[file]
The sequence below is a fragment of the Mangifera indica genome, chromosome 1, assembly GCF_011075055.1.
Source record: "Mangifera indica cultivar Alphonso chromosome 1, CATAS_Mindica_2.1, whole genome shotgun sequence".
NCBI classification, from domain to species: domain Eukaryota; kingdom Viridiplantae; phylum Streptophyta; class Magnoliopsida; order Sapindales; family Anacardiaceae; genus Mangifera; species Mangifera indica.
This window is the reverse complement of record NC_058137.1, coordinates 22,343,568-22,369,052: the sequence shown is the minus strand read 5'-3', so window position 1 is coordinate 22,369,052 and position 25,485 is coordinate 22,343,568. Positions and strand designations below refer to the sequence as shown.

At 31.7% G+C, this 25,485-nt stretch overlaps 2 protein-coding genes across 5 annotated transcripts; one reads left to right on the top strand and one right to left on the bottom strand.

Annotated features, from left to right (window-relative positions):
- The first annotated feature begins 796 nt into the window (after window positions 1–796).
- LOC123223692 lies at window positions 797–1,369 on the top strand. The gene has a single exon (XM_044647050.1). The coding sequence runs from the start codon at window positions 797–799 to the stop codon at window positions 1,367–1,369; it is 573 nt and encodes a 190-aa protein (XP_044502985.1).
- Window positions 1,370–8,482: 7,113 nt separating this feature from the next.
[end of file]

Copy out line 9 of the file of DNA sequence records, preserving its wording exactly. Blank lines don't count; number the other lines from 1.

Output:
- Window positions 1,370–8,482: 7,113 nt separating this feature from the next.